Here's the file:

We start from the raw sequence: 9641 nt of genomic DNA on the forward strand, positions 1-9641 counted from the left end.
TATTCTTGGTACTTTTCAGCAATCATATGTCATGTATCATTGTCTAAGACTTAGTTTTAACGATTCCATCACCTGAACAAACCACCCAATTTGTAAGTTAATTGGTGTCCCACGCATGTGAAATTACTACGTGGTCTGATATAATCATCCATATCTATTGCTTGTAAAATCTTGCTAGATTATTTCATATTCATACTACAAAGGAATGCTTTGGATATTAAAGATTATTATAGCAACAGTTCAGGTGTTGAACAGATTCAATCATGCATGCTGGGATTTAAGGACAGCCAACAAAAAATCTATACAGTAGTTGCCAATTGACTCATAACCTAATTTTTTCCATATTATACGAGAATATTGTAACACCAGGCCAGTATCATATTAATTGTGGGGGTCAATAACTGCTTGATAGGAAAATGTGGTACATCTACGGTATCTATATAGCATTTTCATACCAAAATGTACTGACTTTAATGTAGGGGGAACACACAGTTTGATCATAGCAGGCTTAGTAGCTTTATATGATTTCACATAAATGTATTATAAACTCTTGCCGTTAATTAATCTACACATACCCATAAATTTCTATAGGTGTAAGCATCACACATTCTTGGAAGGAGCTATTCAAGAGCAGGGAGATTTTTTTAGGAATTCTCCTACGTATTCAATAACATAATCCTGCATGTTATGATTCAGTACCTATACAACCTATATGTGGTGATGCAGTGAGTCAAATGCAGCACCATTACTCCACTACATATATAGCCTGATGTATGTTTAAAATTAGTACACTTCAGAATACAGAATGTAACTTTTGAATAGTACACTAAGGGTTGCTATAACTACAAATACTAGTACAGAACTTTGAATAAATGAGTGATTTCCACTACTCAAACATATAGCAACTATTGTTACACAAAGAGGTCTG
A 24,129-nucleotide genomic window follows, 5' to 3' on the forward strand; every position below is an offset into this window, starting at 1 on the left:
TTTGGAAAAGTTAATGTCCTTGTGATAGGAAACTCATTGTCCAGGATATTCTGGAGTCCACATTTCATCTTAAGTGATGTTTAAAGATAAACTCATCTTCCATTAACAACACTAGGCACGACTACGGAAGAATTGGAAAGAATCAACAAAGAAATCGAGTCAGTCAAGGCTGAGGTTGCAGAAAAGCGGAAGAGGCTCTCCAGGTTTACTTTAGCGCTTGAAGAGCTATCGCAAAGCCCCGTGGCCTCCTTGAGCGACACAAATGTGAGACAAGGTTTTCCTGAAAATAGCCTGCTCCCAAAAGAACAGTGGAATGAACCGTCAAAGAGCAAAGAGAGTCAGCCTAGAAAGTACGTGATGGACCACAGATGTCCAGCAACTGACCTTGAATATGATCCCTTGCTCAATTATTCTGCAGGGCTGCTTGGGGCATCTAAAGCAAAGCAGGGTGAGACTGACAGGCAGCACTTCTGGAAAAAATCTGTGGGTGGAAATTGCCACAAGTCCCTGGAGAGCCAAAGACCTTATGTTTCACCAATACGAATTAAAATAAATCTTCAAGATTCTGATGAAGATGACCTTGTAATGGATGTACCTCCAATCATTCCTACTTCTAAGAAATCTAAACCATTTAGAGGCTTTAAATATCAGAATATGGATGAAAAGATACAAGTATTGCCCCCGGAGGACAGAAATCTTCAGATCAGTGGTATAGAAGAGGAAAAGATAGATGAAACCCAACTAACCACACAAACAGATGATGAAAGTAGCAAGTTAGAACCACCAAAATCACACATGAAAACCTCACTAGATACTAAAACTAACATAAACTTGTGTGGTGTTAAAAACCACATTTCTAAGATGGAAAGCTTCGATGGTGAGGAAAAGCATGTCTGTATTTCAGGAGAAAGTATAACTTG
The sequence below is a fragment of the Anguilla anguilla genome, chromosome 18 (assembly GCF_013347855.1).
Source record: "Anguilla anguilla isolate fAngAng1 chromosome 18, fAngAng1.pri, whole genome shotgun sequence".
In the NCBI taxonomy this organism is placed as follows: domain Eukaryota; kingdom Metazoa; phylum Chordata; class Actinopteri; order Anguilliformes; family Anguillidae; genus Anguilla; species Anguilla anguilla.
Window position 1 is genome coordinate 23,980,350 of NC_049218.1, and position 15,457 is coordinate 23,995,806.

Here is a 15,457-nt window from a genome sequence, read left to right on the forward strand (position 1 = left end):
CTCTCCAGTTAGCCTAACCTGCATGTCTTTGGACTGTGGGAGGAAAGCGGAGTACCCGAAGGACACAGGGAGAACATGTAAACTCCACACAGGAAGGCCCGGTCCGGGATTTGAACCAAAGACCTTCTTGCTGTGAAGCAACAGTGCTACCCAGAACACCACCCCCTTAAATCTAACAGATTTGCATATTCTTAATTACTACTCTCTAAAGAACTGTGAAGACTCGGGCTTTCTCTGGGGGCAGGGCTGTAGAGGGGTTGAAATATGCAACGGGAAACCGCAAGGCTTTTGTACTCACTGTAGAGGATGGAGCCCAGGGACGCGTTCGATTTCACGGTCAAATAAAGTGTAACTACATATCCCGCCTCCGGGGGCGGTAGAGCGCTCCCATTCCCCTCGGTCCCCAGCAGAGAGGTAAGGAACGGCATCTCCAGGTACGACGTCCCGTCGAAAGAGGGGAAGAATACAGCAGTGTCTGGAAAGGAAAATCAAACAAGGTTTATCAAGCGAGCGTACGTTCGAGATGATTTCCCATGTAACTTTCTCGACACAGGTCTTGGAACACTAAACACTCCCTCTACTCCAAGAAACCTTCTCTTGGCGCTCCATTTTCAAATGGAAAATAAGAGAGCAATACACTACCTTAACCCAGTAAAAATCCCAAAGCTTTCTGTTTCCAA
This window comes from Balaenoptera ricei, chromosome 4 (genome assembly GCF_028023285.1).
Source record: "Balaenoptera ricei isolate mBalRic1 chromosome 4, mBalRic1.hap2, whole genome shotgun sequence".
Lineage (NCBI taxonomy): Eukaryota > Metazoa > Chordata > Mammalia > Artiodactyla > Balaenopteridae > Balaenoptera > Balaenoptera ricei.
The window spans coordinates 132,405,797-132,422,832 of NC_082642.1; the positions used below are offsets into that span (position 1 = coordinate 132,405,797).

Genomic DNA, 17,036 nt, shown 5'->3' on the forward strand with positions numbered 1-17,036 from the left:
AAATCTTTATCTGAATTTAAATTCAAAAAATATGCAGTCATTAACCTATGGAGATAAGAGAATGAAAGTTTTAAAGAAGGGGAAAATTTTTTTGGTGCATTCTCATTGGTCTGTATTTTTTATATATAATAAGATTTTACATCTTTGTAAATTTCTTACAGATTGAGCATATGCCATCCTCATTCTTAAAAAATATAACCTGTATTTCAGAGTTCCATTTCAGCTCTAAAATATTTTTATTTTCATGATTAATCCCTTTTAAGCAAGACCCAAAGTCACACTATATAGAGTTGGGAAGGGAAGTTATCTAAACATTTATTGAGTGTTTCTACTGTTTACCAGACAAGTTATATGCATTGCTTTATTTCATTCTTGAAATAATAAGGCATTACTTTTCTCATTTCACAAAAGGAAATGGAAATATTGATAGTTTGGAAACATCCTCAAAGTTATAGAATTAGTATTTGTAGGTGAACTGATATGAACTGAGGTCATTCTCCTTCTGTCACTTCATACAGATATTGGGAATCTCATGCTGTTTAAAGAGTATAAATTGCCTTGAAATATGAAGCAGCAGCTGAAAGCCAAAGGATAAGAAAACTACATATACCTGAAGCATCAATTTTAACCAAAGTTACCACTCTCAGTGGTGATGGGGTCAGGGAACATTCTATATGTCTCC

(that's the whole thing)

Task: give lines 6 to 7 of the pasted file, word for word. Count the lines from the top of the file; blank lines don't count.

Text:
Source record: "Anguilla anguilla isolate fAngAng1 chromosome 18, fAngAng1.pri, whole genome shotgun sequence".
In the NCBI taxonomy this organism is placed as follows: domain Eukaryota; kingdom Metazoa; phylum Chordata; class Actinopteri; order Anguilliformes; family Anguillidae; genus Anguilla; species Anguilla anguilla.